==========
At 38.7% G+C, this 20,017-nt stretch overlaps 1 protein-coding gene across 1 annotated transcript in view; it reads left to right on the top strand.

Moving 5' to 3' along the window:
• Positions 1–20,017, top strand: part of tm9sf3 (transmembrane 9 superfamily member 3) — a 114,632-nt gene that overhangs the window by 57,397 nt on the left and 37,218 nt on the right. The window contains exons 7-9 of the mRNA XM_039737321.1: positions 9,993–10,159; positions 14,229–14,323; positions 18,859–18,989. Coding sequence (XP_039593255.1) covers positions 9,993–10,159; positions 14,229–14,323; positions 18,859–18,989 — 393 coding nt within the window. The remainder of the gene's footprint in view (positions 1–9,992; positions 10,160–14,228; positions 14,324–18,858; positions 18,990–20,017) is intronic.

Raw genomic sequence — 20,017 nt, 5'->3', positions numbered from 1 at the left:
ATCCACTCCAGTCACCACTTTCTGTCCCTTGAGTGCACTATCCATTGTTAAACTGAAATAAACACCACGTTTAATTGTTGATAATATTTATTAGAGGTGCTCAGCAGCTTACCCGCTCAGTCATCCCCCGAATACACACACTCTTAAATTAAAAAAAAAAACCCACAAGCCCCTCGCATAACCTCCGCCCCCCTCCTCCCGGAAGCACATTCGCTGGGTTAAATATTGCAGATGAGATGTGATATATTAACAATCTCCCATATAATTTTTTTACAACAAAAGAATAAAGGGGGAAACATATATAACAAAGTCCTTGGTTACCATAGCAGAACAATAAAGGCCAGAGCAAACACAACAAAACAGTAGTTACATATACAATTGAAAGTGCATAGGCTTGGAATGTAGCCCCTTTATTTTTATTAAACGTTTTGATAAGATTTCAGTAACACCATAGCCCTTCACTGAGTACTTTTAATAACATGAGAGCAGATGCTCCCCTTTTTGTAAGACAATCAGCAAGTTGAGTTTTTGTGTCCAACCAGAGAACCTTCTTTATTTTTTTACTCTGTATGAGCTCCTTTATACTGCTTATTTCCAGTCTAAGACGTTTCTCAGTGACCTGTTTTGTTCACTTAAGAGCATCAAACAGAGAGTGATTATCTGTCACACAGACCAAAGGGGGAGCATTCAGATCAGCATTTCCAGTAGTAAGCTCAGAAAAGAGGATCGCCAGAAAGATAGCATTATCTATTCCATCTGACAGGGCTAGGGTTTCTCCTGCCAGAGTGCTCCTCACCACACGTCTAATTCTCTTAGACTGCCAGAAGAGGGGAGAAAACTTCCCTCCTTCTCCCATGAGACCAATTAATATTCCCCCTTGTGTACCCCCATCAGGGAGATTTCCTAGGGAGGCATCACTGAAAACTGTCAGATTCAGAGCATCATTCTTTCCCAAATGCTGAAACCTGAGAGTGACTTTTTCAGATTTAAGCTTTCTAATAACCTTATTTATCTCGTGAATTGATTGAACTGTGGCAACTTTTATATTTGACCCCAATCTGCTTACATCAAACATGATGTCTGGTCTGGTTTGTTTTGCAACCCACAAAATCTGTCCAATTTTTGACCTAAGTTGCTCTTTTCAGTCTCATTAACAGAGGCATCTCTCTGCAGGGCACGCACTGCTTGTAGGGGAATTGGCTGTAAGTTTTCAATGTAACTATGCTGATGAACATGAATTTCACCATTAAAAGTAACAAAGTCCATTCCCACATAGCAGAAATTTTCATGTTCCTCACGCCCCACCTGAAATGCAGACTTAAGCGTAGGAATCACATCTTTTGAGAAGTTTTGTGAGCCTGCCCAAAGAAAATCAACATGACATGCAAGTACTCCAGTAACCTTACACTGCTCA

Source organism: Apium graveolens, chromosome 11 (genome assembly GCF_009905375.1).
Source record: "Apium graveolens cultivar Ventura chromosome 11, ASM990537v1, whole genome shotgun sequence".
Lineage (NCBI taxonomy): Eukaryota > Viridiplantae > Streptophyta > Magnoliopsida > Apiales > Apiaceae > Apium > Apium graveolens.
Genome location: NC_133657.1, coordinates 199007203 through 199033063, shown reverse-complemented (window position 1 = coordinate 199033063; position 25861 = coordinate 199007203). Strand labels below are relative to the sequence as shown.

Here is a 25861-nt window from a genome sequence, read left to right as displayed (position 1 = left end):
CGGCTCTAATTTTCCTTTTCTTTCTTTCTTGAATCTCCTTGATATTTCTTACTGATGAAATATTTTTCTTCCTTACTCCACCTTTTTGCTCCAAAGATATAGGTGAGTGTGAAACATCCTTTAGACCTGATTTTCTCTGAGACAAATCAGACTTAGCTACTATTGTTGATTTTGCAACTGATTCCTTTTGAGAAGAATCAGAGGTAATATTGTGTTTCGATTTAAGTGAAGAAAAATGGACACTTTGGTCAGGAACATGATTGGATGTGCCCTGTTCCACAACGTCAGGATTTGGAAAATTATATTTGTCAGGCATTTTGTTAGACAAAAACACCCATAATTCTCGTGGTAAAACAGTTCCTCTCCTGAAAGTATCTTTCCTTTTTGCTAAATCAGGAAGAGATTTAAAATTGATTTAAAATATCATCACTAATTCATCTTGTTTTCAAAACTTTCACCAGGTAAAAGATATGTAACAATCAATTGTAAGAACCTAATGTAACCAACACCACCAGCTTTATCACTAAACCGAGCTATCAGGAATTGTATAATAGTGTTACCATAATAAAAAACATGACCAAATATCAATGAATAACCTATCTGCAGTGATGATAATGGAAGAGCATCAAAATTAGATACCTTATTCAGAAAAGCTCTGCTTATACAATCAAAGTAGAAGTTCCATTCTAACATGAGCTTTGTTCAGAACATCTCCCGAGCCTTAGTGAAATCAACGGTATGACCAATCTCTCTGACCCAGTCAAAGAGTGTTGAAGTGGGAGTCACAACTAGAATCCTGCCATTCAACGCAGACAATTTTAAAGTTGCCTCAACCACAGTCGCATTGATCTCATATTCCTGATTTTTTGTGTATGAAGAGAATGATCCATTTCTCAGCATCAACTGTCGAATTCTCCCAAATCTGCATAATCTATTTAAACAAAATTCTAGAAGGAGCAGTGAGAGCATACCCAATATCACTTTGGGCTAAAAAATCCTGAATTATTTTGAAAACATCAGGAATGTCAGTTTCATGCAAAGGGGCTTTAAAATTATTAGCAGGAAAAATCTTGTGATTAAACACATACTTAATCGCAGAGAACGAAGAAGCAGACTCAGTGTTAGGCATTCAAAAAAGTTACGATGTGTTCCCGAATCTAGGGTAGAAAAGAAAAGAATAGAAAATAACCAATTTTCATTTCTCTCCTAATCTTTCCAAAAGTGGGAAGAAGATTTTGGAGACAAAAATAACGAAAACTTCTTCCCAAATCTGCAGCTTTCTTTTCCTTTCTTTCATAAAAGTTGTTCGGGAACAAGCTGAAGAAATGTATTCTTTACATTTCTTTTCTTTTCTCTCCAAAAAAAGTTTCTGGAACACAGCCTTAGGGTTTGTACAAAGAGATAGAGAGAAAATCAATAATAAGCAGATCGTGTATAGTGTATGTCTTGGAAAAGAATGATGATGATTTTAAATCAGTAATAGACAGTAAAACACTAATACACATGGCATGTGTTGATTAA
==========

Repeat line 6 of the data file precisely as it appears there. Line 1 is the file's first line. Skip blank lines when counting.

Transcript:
Source organism: Apium graveolens, chromosome 11 (genome assembly GCF_009905375.1).